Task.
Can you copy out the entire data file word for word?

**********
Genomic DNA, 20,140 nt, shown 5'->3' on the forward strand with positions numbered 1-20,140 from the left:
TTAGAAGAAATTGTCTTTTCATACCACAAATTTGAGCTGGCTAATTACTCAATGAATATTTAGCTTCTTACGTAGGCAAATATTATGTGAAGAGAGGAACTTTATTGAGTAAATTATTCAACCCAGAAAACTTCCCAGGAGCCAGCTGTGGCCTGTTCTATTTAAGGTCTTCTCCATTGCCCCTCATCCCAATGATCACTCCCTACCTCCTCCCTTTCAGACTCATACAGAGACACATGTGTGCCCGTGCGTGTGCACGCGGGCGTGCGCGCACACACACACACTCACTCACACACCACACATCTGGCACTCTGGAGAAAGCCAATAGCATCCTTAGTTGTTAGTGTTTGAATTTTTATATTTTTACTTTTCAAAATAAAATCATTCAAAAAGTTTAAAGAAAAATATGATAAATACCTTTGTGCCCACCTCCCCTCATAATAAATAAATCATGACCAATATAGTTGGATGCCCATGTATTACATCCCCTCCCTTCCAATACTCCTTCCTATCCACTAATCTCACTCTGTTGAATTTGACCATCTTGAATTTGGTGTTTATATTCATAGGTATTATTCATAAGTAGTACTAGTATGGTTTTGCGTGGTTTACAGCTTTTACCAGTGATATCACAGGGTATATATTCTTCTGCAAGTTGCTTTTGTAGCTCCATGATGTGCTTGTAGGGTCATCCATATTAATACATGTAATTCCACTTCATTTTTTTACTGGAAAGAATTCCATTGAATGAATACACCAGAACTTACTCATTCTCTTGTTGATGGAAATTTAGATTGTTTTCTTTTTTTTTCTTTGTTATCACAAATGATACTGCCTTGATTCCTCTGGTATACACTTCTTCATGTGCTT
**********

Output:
Genomic DNA, 20,140 nt, shown 5'->3' on the forward strand with positions numbered 1-20,140 from the left:
TTAGAAGAAATTGTCTTTTCATACCACAAATTTGAGCTGGCTAATTACTCAATGAATATTTAGCTTCTTACGTAGGCAAATATTATGTGAAGAGAGGAACTTTATTGAGTAAATTATTCAACCCAGAAAACTTCCCAGGAGCCAGCTGTGGCCTGTTCTATTTAAGGTCTTCTCCATTGCCCCTCATCCCAATGATCACTCCCTACCTCCTCCCTTTCAGACTCATACAGAGACACATGTGTGCCCGTGCGTGTGCACGCGGGCGTGCGCGCACACACACACACTCACTCACACACCACACATCTGGCACTCTGGAGAAAGCCAATAGCATCCTTAGTTGTTAGTGTTTGAATTTTTATATTTTTACTTTTCAAAATAAAATCATTCAAAAAGTTTAAAGAAAAATATGATAAATACCTTTGTGCCCACCTCCCCTCATAATAAATAAATCATGACCAATATAGTTGGATGCCCATGTATTACATCCCCTCCCTTCCAATACTCCTTCCTATCCACTAATCTCACTCTGTTGAATTTGACCATCTTGAATTTGGTGTTTATATTCATAGGTATTATTCATAAGTAGTACTAGTATGGTTTTGCGTGGTTTACAGCTTTTACCAGTGATATCACAGGGTATATATTCTTCTGCAAGTTGCTTTTGTAGCTCCATGATGTGCTTGTAGGGTCATCCATATTAATACATGTAATTCCACTTCATTTTTTTACTGGAAAGAATTCCATTGAATGAATACACCAGAACTTACTCATTCTCTTGTTGATGGAAATTTAGATTGTTTTCTTTTTTTTTCTTTGTTATCACAAATGATACTGCCTTGATTCCTCTGGTATACACTTCTTCATGTGCTT